Imagine: A government run by and for the rich and powerful. Leaders who lecture others about "sacrifice" and deficits while cutting taxes for corporations and the wealthy. A system so corrupt that rich executives can break the law without fear of being punished. Increasing poverty and hardship even as the stock market rises. And now, a nation caught between a broken political system and a populist movement that could be hijacked by religious extremists at any moment.
Here's the reality: Income inequality is actually greater in the United States than it is in Egypt. Politicians here have close financial ties to big corporations, both personally and through their campaigns. Corporate lawbreakers often do go unpunished. Poverty and unemployment statistics for US minorities are surprisingly similar to Egypt's.
From Dave Johnson: "Nine Pictures Of The Extreme Income/Wealth Gap"
The top 1% took in 23.5% of all of the country’s income in 2007. In 1979 they only took in 8.9%.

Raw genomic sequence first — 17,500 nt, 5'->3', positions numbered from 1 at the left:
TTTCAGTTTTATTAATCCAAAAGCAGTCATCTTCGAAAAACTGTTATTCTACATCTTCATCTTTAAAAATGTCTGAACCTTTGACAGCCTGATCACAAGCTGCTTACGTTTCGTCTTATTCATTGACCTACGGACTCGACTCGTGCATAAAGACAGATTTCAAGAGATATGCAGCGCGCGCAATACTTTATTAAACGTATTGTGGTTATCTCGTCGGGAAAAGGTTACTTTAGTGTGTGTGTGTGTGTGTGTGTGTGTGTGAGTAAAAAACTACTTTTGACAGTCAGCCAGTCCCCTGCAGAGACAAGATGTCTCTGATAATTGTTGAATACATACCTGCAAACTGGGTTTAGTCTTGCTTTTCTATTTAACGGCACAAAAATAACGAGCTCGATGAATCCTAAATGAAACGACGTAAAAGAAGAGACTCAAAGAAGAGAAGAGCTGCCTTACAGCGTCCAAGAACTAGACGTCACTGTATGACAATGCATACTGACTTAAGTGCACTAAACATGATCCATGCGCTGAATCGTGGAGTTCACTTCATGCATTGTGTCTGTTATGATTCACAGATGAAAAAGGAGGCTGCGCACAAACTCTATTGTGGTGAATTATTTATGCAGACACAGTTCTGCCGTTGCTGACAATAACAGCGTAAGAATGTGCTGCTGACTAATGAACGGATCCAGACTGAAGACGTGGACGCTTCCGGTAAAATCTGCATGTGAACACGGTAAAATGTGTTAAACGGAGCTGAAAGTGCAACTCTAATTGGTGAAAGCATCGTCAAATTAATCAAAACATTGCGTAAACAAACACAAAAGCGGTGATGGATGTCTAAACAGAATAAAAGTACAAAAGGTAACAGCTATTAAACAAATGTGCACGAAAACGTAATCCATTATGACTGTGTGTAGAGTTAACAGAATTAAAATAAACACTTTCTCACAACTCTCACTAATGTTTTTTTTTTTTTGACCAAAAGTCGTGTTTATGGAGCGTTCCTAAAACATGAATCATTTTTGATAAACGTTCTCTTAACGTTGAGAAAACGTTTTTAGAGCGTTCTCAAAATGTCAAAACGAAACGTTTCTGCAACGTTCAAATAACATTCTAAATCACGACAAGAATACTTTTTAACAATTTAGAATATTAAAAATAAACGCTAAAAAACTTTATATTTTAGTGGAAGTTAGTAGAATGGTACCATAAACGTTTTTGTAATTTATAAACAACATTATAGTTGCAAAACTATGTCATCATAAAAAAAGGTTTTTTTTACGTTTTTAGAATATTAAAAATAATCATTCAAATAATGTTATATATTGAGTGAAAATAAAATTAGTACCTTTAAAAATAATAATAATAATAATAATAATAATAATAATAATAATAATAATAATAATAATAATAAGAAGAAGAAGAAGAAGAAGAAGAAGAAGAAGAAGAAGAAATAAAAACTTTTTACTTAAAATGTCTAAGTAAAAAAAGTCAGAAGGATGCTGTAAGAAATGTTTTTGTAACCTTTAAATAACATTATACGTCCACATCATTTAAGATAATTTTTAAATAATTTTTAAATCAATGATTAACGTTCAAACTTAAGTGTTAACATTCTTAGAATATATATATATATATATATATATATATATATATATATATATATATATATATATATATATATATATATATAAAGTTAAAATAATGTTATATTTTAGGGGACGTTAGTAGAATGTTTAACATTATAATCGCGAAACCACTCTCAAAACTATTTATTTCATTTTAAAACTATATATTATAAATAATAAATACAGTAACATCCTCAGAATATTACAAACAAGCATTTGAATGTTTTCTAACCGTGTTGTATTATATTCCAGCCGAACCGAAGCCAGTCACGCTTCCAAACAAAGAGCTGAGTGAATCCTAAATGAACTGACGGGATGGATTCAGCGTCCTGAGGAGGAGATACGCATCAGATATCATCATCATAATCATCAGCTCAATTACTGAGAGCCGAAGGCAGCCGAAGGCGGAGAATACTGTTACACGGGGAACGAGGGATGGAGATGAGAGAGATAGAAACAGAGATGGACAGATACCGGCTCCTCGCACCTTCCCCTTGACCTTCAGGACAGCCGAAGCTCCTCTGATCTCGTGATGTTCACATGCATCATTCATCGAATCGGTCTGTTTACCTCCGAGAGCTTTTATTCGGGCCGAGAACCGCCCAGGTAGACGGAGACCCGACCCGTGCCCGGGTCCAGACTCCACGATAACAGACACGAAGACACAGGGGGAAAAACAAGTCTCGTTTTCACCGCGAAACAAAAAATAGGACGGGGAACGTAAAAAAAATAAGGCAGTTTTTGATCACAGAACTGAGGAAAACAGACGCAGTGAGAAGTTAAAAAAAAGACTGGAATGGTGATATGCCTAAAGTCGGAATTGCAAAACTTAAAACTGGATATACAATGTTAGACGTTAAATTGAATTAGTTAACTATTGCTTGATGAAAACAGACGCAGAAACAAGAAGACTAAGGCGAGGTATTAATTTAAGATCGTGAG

It is concentrating at the expense of the rest of us. Between 1979 and 2008, the top 5% of American families saw their real incomes increase 73%, according to Census data. Over the same period, the lowest-income fifth (20% of us) saw a decrease in real income of 4.1%. The rest were just stagnant or saw very little increase. This is why people are borrowing more and more, falling further and further behind. (From the Working Group on Extreme Inequality)
Income VS Wealth
There are a few people who make hundreds of millions of income in a single year. Some people make more than $1 billion in a year But that is in a single year. If you make vast sums every year, after a while it starts to add up. (And then there is the story of inherited wealth, passed down and growing for generation after generation...)
Top 1% owns more than 90% of us combined. "In 2007, the latest year for which figures are available from the Federal Reserve Board, the richest 1% of U.S. households owned 33.8% of the nation’s private wealth. That’s more than the combined wealth of the bottom 90 percent." (Also from the Working Group on Extreme Inequality)
400 people have as much wealth as half of our population. The combined net worth of the Forbes 400 wealthiest Americans in 2007: $1.5 trillion. The combined net worth of the poorest 50% of American households: $1.6 trillion.